As asparaginase is a bacterial-derived enzyme, it can cause immune responses that manifest as allergic reactions, such as anaphylaxis.1 Among adult patients receiving pegasparaginase treatment, 7% to 22% experience an allergic reaction, with 4% to 10% having grade 3 or higher reactions. Allergic reactions generally occur early during the course of treatment, usually with the second or third dose. Patients at higher risk of developing an allergic reaction include those with a HLA-DRB1*07:01 polymorphism, who are not receiving concurrent rituximab, are younger, and have not received any premedications.

Hypersensitivity is usually treated with corticosteroids and antihistamines, and the replacement of L-asparaginase with Erwinia asparaginase. These reactions can often be avoided if the patient is premedicated with hydrocortisone and antihistamine.

While uncommon in pediatric patients with ALL, the most common adverse effect of pegasparaginase in adults is hepatotoxicity, presenting as hyperbilirubinemia and/or transaminitis.1 High-grade hyperbilirubinemia has been reported in 24% to 39% of adults treated with pediatric regimens, and the rate of transaminitis and high-grade transaminitis can be as high as 93% and ~50%, respectively. While these rates may be high, hepatotoxicity is not an automatic reason to stop or reduce the drug dose, Dr Douer cautioned, as it usually occurs early in the treatment cycle and is almost always reversible, and generally does not recur with subsequent doses.

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“We recommend continuing pegasparaginase in subsequent cycles,” he said.

Management usually involves adjusting other medications and delaying subsequent cycles until grade 1 is achieved. Some data show that L-carnitine may be helpful in ameliorating hepatotoxicity but more studies are needed before it can be routinely recommended.

The highest risks associated with the development of liver complications include, older age, obesity, higher dose of pegasparaginase, low albumin levels, low platelet count, and CC genotype of rs4880 polymorphism.

Thrombosis, reported in 11% to 27% of adult patients with ALL, is another adverse event associated with treatment in adults, as asparaginase can reduce levels of natural anticoagulants, such as protein C, protein S, plasminogen, and antithrombin III. The rate of thrombosis that requires anticoagulant treatment can occur in about 5% to 27% of patients taking pegasparaginase, and is even higher among patients treated with L-asparaginase. The risk of asparaginase-induced venous thromboembolism (VTE) increases with age, obesity, mediastinal mass at diagnosis, and lower white blood cell counts at diagnosis.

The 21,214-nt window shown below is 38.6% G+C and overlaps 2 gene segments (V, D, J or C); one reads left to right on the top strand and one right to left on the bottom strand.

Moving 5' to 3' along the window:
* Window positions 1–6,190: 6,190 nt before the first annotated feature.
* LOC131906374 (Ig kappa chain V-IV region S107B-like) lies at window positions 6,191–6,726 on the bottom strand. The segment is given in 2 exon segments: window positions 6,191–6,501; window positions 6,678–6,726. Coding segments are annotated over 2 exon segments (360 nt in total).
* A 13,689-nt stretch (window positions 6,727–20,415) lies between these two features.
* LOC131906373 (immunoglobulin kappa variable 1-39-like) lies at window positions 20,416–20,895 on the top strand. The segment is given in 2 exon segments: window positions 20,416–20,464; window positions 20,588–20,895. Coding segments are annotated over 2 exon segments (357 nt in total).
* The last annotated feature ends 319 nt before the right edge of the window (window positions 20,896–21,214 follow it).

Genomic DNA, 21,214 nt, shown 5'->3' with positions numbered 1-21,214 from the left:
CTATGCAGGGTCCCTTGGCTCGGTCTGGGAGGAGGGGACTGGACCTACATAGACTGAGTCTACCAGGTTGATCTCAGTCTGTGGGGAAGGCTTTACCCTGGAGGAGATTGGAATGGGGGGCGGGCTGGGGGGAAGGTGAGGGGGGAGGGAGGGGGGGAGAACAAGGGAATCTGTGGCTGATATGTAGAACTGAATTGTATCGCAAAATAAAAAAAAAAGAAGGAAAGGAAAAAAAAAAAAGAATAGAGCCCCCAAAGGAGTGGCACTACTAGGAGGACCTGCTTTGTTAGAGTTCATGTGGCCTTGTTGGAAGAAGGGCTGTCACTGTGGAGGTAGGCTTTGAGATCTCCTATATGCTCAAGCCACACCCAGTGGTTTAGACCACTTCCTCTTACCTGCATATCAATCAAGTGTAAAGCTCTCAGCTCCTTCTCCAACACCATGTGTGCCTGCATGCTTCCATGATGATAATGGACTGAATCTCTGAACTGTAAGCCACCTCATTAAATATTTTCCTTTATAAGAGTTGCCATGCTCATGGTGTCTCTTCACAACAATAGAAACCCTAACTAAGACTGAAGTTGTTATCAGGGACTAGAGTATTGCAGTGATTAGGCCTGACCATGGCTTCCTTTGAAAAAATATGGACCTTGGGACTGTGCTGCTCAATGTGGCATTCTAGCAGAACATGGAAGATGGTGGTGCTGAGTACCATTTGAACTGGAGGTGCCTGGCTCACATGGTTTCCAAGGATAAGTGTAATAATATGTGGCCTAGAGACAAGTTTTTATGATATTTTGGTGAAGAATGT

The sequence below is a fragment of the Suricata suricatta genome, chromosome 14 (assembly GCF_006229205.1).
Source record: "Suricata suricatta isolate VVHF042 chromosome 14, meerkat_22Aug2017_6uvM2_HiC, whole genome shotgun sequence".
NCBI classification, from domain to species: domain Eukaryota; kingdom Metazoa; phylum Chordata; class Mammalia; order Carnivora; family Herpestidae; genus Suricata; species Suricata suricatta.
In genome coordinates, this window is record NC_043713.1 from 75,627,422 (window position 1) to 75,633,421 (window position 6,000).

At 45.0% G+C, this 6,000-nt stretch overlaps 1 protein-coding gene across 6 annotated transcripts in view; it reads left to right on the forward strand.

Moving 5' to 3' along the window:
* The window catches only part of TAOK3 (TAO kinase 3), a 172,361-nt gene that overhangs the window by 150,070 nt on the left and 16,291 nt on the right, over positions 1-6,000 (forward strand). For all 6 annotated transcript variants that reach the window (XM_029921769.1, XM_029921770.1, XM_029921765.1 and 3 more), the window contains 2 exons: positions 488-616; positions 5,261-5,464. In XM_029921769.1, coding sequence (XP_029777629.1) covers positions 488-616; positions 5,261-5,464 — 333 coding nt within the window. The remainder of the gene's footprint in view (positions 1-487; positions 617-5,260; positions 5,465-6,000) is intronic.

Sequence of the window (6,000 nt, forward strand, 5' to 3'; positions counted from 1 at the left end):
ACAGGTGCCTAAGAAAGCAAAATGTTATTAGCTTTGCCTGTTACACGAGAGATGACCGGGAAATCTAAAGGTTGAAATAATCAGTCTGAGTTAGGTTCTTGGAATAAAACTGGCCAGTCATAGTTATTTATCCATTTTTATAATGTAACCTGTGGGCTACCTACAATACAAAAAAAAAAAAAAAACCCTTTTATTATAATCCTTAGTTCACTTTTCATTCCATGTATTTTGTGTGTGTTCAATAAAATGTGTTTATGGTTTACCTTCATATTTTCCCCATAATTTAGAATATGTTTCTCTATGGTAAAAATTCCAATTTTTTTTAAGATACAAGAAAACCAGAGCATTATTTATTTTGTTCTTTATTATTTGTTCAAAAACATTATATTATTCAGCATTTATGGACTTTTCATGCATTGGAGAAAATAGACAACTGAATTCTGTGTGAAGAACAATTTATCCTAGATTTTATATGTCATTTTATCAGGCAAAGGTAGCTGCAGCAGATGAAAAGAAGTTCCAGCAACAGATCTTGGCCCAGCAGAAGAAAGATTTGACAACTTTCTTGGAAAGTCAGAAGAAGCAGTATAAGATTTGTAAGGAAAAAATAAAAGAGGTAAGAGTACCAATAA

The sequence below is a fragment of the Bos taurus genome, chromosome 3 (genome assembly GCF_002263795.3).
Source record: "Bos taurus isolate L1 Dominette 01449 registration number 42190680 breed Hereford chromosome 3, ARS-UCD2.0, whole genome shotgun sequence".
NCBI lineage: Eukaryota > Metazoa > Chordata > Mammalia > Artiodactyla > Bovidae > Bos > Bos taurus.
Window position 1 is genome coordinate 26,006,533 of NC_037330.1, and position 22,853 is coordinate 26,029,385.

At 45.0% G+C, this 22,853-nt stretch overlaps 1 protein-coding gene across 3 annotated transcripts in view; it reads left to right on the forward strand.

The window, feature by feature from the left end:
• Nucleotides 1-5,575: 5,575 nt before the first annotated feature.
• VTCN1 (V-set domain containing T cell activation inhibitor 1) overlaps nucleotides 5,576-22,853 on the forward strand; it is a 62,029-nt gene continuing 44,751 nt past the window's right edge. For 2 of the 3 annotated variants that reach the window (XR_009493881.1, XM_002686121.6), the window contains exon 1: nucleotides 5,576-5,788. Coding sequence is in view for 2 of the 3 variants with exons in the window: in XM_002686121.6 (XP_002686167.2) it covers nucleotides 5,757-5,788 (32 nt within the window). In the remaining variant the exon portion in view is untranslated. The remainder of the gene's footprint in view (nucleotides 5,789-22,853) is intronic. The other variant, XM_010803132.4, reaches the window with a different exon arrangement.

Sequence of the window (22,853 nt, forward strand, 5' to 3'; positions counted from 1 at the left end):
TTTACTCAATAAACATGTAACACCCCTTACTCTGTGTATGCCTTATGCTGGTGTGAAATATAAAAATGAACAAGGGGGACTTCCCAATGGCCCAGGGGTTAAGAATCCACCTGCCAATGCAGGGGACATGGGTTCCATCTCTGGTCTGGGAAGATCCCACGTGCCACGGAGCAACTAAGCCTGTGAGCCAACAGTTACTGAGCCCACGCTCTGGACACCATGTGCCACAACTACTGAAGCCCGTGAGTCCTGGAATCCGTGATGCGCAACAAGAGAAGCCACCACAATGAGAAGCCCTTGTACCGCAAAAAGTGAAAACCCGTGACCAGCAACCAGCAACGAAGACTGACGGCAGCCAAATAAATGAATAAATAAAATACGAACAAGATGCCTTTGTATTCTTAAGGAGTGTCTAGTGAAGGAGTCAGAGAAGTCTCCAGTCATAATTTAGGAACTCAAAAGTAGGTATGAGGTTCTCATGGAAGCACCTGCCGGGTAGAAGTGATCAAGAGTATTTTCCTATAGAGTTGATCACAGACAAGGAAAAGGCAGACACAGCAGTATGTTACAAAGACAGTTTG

Treatment of VTE in this population is typically the same standard of care used for general VTE management, which is low molecular weight heparin initiated immediately, continued throughout the course of pegasparaginase therapy, and then for at least 3 months afterwards.

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Dr Douer explained that clinical pancreatitis can be a serious, or even life threatening toxicity, and is one of the few main reasons for discontinuing the drug, even in pediatric patients. Pegasparaginase-linked pancreatitis occurs in 5% to 14% of adults treated, and is treated with supportive medical care. After a diagnosis, all forms of asparaginase therapy should be avoided. Patients at highest risk include those who are older, have a high-risk ALL stratification, are treated with pegasparaginase formulation, and have germline polymorphisms in ULK2 variant rs281366 and RGS6 variant rs17179470.

“We think the use of the drug will increase, once doctors have more guidance on managing toxicity,” said Dr Douer.

The authors noted that “[c]areful patient education and follow-up is essential for early detection and management of the toxicities, in most cases without dose modification. Unnecessary early discontinuation or dose reduction of pegasparaginase should be avoided and may significantly compromise efficacy, which will diminish the chances of curing the patient.”

Disclosures: Multiple authors declared affiliations with the pharmaceutical industry. Please refer to the reference for a complete list of authors’ disclosures.


  1. Aldoss I, Douer D. How I treat the toxicities of pegasparaginase in adults with acute lymphoblastic leukemia. Blood. 2020;135(13):987-995.
  2. Kloos RQH, Pieters R, Jumelet FMV, de Groot-Kruseman HA, van den Bos C, van der Sluis I. Individualized asparaginase dosing in childhood acute lymphoblastic leukemia. J Clin Oncol. 38:715-724.

This article originally appeared on Hematology Advisor